Whether it was a Christmas, birthday, or secret present from an uncle that we had to hide from our mothers, it’s nearly unanimous among hunters that the greatest gift we ever received as a child was our first BB gun. It was the gift that created us. The thing that, as we sat in the backyard for hours plinking away a soda cans and paper targets, instilled a deeper desire in us to do more. Bee-bee guns were the firs step on our road to becoming hunters. They taught us about gun safety – how to shoot and be responsible. And for some of us, bee-bee guns even brought home our first game in the form of birds and squirrels. As we evolved as hunters, however, we began to lean away from our bee-bee and pellet guns in favor of real firearms. This transition begs the question: Are air rifles legitimate hunting tools?
In recent years there has been a renaissance in the world of air rifles. The advancements in technology have caused the guns to evolve from your basic spring loaded plinkers which weren’t all that powerful (actually shot myself in the hand a couple times as a kid – didn’t’ even break the skin) to incredibly powerful and viable weapons. Gone are the days of air guns firing small barely discernible round balls; replaced now by heavily pointed projectiles of .22, .30, and even .50 caliber that can be fired at almost 3000 feet per second! These air guns have become popular and precision weapons that are not only taking the small game world by storm but are also being used now for larger game such as coyotes, wild hogs, and even deer. However, just because they are being used as such, doesn’t necessarily mean that these air rifles can be considered legitimate hunting weapons. Many hunters in fact consider these supped up BB guns to be exactly that, just big toys that people scared of real guns are using to poke holes in animals that could be otherwise ethically harvested with a firearm. However, the truth, as many hunters are discovering, is that these air guns are not only viable hunting weapons but can present hunters with a challenge reminiscent of being 10-years-old and trying to hit the bullseye on the box of your new Red Ryder BB gun.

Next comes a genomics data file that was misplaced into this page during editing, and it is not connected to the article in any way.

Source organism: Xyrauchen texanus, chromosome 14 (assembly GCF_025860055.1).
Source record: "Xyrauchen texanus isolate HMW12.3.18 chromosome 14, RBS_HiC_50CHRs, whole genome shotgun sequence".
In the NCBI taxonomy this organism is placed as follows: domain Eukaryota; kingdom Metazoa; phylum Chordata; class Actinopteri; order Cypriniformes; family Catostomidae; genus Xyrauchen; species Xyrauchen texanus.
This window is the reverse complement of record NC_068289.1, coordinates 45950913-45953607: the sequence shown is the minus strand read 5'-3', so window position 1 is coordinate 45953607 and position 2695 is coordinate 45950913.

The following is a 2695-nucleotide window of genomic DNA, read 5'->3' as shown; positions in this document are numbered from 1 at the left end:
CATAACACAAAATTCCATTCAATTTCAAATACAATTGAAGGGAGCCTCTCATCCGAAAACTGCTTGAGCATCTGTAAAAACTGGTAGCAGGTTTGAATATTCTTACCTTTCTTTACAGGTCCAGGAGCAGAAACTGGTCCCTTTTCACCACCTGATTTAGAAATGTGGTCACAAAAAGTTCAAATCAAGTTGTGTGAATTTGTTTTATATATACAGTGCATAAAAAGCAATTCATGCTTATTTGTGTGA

When a game animal is shot with a rifle, the bullet is traveling at super-sonic speeds, which upon impact creates a sort of “killing shock,” hitting the animal so hard and fast it often dies without even realizing it has been hit. Air-rifles don’t do that, no matter how powerful or how large a caliber they are. What they can do however is fire a large cutting projectile into an animal with over 700-foot-pounds of force. That is more than enough to puncture or even shatter the skull of a game animal in the case of a headshot, or to pass through the body, penetrating vital organs and causing the animal to bleed out almost instantaneously, much like an arrow would do from a compound bow. In fact, that’s not the only similarity between hunting with a bow and an air rifle. Hunting air rifles have a limited range, with most only being lethal within 30-40 yards. Hunting with one means getting close to your prey, forcing a hunter to be a good stalker and to have incredible patience to ensure an ethical and accurate shot. Hunting with an air rifle forces a hunter to use all their hunting skills, sharpening and refining their technique and skills, making them better hunters all around.
Air rifles have become such effective and viable hunting weapons that many states such as Texas and Louisiana are establishing their own airgunning seasons and airgunning regulations for hunting areas. States with urban areas, too densely populated to hunt with rifles, are allowing hunters to harvest overpopulated game animals such as deer and turkeys with air rifles, and some states with specific laws, like Arizona and Virginia, against using air rifles to harvest anything larger than a muskrat are changing their policies to allow the use of air guns as hunting weapons. This means that airguns are being recognized as legitimate hunting tools opening up an entirely new world for the hunting community.
Last year on an elk hunt, I wanted to find a way to collect the plethora of cottontail and jack rabbits bouncing around my base camp for some camp meat and a change of diet without scaring the hell out of all the elk in the area by shooting a .22 rifle a bunch of times. So I brought along a .22 air rifle, though admittedly I didn’t have much faith it would work. However, by the end of the week I had nearly forgotten about taking an elk since I was having so much fun stalking rabbits in the sage brush. Not only did I discover that day that these air rifles are legitimate hunting weapons, but as I plunked away at bouncing bunnies, I found a remembered joy and satisfaction. One I hadn’t felt since that Christmas morning so long ago when I unwrapped my first BB gun and knew I was destined to be a hunter.